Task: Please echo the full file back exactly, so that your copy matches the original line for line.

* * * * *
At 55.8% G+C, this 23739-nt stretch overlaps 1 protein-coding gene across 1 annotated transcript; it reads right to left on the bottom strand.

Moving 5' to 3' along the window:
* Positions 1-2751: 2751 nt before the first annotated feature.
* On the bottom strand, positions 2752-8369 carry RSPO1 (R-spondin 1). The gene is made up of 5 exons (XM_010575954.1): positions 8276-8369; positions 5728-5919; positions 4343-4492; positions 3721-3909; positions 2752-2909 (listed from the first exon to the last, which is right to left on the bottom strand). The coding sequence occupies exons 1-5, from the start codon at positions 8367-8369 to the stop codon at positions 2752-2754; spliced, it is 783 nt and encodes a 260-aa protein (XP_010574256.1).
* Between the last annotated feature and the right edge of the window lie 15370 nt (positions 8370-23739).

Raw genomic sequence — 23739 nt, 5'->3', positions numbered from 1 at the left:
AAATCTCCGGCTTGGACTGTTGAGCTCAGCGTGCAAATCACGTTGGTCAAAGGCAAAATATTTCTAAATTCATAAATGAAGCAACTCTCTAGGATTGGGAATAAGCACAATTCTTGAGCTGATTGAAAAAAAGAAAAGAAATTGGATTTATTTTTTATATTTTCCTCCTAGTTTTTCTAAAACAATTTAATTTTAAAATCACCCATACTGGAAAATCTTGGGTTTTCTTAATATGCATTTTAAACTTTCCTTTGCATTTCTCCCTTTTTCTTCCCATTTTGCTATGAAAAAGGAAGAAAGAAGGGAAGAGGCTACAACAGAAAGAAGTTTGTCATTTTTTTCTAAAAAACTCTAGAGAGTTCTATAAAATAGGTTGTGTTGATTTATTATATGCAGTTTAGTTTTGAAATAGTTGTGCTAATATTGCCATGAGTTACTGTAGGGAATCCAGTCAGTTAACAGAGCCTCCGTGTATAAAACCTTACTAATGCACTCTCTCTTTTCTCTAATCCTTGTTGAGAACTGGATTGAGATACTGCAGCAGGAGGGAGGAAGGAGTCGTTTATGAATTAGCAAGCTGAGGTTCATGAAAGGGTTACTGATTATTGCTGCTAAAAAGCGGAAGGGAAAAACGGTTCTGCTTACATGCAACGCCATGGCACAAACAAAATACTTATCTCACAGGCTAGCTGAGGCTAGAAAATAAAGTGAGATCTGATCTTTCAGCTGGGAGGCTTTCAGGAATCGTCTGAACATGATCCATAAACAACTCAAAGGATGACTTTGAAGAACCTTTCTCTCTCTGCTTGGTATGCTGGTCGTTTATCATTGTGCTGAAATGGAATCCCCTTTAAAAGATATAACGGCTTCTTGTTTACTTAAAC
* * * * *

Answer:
At 55.8% G+C, this 23739-nt stretch overlaps 1 protein-coding gene across 1 annotated transcript; it reads right to left on the bottom strand.

Moving 5' to 3' along the window:
* Positions 1-2751: 2751 nt before the first annotated feature.
* On the bottom strand, positions 2752-8369 carry RSPO1 (R-spondin 1). The gene is made up of 5 exons (XM_010575954.1): positions 8276-8369; positions 5728-5919; positions 4343-4492; positions 3721-3909; positions 2752-2909 (listed from the first exon to the last, which is right to left on the bottom strand). The coding sequence occupies exons 1-5, from the start codon at positions 8367-8369 to the stop codon at positions 2752-2754; spliced, it is 783 nt and encodes a 260-aa protein (XP_010574256.1).
* Between the last annotated feature and the right edge of the window lie 15370 nt (positions 8370-23739).

Raw genomic sequence — 23739 nt, 5'->3', positions numbered from 1 at the left:
AAATCTCCGGCTTGGACTGTTGAGCTCAGCGTGCAAATCACGTTGGTCAAAGGCAAAATATTTCTAAATTCATAAATGAAGCAACTCTCTAGGATTGGGAATAAGCACAATTCTTGAGCTGATTGAAAAAAAGAAAAGAAATTGGATTTATTTTTTATATTTTCCTCCTAGTTTTTCTAAAACAATTTAATTTTAAAATCACCCATACTGGAAAATCTTGGGTTTTCTTAATATGCATTTTAAACTTTCCTTTGCATTTCTCCCTTTTTCTTCCCATTTTGCTATGAAAAAGGAAGAAAGAAGGGAAGAGGCTACAACAGAAAGAAGTTTGTCATTTTTTTCTAAAAAACTCTAGAGAGTTCTATAAAATAGGTTGTGTTGATTTATTATATGCAGTTTAGTTTTGAAATAGTTGTGCTAATATTGCCATGAGTTACTGTAGGGAATCCAGTCAGTTAACAGAGCCTCCGTGTATAAAACCTTACTAATGCACTCTCTCTTTTCTCTAATCCTTGTTGAGAACTGGATTGAGATACTGCAGCAGGAGGGAGGAAGGAGTCGTTTATGAATTAGCAAGCTGAGGTTCATGAAAGGGTTACTGATTATTGCTGCTAAAAAGCGGAAGGGAAAAACGGTTCTGCTTACATGCAACGCCATGGCACAAACAAAATACTTATCTCACAGGCTAGCTGAGGCTAGAAAATAAAGTGAGATCTGATCTTTCAGCTGGGAGGCTTTCAGGAATCGTCTGAACATGATCCATAAACAACTCAAAGGATGACTTTGAAGAACCTTTCTCTCTCTGCTTGGTATGCTGGTCGTTTATCATTGTGCTGAAATGGAATCCCCTTTAAAAGATATAACGGCTTCTTGTTTACTTAAAC